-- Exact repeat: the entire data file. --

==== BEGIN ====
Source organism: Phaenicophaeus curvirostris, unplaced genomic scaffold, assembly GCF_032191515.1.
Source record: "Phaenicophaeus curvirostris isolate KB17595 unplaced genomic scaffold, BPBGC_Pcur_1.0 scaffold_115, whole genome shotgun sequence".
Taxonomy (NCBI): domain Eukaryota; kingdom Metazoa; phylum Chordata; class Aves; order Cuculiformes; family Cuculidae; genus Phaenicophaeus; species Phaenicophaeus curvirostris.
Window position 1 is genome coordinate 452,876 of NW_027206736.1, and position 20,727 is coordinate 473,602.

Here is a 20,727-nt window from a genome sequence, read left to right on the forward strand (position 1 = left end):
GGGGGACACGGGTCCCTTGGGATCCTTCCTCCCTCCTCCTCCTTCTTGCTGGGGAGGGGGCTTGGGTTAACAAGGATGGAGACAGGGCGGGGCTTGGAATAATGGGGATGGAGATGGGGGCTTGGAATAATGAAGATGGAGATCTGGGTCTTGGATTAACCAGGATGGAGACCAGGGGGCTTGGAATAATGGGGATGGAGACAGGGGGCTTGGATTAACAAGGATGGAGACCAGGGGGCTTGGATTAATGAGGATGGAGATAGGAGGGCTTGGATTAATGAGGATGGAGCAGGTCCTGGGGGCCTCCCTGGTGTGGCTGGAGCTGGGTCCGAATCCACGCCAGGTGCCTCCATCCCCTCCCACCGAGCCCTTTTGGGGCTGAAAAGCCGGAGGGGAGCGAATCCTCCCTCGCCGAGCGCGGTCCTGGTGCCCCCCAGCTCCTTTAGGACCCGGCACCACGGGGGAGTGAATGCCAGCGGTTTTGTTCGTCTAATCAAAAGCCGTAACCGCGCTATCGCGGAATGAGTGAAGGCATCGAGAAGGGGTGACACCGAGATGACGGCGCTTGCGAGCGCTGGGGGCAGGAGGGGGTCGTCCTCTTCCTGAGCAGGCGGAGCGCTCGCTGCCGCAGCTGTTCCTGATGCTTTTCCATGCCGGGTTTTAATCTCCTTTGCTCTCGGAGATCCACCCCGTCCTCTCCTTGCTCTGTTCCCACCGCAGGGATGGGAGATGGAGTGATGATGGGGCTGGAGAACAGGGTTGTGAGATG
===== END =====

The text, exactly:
Source organism: Phaenicophaeus curvirostris, unplaced genomic scaffold, assembly GCF_032191515.1.
Source record: "Phaenicophaeus curvirostris isolate KB17595 unplaced genomic scaffold, BPBGC_Pcur_1.0 scaffold_115, whole genome shotgun sequence".
Taxonomy (NCBI): domain Eukaryota; kingdom Metazoa; phylum Chordata; class Aves; order Cuculiformes; family Cuculidae; genus Phaenicophaeus; species Phaenicophaeus curvirostris.
Window position 1 is genome coordinate 452,876 of NW_027206736.1, and position 20,727 is coordinate 473,602.

Here is a 20,727-nt window from a genome sequence, read left to right on the forward strand (position 1 = left end):
GGGGGACACGGGTCCCTTGGGATCCTTCCTCCCTCCTCCTCCTTCTTGCTGGGGAGGGGGCTTGGGTTAACAAGGATGGAGACAGGGCGGGGCTTGGAATAATGGGGATGGAGATGGGGGCTTGGAATAATGAAGATGGAGATCTGGGTCTTGGATTAACCAGGATGGAGACCAGGGGGCTTGGAATAATGGGGATGGAGACAGGGGGCTTGGATTAACAAGGATGGAGACCAGGGGGCTTGGATTAATGAGGATGGAGATAGGAGGGCTTGGATTAATGAGGATGGAGCAGGTCCTGGGGGCCTCCCTGGTGTGGCTGGAGCTGGGTCCGAATCCACGCCAGGTGCCTCCATCCCCTCCCACCGAGCCCTTTTGGGGCTGAAAAGCCGGAGGGGAGCGAATCCTCCCTCGCCGAGCGCGGTCCTGGTGCCCCCCAGCTCCTTTAGGACCCGGCACCACGGGGGAGTGAATGCCAGCGGTTTTGTTCGTCTAATCAAAAGCCGTAACCGCGCTATCGCGGAATGAGTGAAGGCATCGAGAAGGGGTGACACCGAGATGACGGCGCTTGCGAGCGCTGGGGGCAGGAGGGGGTCGTCCTCTTCCTGAGCAGGCGGAGCGCTCGCTGCCGCAGCTGTTCCTGATGCTTTTCCATGCCGGGTTTTAATCTCCTTTGCTCTCGGAGATCCACCCCGTCCTCTCCTTGCTCTGTTCCCACCGCAGGGATGGGAGATGGAGTGATGATGGGGCTGGAGAACAGGGTTGTGAGATG